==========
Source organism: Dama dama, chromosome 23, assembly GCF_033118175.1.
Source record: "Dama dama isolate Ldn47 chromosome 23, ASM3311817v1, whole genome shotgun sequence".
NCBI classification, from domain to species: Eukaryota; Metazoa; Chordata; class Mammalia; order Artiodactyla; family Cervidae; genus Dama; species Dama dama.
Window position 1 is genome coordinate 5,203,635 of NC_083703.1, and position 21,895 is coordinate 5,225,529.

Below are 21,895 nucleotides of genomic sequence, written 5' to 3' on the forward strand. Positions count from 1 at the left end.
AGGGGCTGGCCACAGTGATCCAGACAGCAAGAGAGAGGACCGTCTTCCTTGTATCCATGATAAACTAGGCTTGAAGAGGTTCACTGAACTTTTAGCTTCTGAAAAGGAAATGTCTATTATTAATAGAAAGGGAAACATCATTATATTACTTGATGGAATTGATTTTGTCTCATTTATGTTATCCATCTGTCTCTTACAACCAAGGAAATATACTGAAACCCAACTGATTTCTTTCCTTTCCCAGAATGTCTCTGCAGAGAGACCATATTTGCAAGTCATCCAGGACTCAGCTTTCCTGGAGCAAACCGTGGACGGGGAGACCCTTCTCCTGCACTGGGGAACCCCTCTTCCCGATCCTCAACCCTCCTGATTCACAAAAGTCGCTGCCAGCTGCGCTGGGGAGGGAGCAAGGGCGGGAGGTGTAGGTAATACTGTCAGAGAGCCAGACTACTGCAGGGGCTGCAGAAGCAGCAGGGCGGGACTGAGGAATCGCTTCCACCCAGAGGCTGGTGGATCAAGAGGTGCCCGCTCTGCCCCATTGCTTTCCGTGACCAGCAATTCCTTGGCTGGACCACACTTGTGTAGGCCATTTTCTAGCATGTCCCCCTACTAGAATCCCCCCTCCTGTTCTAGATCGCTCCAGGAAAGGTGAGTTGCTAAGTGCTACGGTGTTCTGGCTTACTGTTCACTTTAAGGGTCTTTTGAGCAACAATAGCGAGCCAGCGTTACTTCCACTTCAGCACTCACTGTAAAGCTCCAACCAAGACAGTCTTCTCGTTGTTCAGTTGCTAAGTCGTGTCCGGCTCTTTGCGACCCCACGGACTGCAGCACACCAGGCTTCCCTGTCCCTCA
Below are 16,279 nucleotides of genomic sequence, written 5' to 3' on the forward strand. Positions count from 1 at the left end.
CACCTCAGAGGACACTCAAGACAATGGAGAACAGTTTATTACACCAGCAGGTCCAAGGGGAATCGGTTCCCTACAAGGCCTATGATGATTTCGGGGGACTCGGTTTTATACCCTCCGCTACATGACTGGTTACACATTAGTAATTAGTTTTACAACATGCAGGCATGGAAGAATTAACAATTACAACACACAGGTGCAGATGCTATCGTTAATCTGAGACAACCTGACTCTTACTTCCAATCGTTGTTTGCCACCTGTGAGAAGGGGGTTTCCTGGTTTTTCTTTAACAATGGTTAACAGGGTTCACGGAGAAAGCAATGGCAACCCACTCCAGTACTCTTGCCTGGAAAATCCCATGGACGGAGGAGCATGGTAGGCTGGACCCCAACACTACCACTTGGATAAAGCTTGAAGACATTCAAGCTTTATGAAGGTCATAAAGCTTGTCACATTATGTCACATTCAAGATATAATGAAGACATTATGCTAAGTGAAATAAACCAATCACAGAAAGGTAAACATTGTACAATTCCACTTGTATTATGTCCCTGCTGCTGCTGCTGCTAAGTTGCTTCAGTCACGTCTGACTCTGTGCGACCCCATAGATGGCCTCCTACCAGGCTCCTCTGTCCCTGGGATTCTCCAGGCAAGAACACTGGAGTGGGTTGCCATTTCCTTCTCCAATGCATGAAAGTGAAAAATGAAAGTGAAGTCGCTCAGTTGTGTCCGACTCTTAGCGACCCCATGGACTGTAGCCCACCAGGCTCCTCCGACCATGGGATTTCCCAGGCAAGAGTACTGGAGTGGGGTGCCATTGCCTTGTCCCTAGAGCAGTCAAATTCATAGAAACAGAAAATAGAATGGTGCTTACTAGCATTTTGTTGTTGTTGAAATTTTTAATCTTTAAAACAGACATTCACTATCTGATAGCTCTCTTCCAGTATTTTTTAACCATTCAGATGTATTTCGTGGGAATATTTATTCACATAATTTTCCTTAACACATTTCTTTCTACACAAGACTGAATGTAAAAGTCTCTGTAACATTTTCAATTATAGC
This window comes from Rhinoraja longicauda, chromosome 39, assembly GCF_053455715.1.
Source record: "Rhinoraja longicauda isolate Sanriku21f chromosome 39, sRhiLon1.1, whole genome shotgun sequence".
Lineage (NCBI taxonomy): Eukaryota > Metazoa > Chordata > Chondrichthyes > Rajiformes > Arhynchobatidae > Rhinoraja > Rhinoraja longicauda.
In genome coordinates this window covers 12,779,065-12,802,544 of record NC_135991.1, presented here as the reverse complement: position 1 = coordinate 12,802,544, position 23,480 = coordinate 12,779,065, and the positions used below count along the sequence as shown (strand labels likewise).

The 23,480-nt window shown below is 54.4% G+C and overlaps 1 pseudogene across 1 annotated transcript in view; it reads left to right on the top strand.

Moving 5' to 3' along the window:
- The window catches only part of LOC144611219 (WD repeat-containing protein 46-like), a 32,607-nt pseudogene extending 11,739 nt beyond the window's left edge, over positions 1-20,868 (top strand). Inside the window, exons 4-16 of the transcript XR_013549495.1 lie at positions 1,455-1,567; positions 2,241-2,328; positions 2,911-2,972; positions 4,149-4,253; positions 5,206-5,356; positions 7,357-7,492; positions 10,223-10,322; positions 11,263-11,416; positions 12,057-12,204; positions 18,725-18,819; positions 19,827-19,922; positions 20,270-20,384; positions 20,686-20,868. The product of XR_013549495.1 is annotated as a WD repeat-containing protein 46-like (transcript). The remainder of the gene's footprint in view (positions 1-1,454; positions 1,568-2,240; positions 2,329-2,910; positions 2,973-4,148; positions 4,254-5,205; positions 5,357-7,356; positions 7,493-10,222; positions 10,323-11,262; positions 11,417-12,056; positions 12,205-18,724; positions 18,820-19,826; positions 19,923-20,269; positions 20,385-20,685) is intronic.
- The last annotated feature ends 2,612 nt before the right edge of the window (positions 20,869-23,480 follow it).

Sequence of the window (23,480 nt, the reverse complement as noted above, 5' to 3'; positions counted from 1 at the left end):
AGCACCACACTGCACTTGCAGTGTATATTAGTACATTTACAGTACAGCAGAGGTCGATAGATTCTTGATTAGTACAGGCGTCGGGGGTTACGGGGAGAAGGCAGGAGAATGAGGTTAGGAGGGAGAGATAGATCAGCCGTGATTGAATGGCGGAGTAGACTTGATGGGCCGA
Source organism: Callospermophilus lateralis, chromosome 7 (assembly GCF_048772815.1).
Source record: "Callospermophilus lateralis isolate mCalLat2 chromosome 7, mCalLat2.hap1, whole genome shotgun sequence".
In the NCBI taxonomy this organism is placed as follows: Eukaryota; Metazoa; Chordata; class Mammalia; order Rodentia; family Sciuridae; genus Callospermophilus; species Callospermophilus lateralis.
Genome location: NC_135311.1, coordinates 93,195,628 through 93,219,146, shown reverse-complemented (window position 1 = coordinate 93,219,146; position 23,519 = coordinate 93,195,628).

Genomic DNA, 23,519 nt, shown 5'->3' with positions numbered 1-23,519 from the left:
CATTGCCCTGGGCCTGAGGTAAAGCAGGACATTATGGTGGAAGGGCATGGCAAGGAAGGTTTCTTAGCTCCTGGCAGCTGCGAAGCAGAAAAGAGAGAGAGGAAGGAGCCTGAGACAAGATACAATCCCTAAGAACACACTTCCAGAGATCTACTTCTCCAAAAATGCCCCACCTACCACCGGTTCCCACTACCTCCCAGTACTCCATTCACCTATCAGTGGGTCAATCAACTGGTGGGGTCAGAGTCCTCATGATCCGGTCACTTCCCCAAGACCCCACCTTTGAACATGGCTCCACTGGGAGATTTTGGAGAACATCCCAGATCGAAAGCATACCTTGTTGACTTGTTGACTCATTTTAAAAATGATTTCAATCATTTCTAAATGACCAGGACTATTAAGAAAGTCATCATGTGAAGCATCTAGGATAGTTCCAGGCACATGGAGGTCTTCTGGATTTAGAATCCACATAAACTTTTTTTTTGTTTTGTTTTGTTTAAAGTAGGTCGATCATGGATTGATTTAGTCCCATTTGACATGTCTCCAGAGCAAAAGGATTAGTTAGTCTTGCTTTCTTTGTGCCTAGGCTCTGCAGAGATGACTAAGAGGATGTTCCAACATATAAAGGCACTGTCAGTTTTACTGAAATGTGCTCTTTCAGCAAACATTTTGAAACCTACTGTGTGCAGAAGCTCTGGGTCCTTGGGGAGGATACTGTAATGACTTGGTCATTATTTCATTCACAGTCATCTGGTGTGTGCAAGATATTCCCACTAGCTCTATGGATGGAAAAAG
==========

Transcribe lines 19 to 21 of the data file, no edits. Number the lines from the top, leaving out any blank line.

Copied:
Source organism: Callospermophilus lateralis, chromosome 7 (assembly GCF_048772815.1).
Source record: "Callospermophilus lateralis isolate mCalLat2 chromosome 7, mCalLat2.hap1, whole genome shotgun sequence".
In the NCBI taxonomy this organism is placed as follows: Eukaryota; Metazoa; Chordata; class Mammalia; order Rodentia; family Sciuridae; genus Callospermophilus; species Callospermophilus lateralis.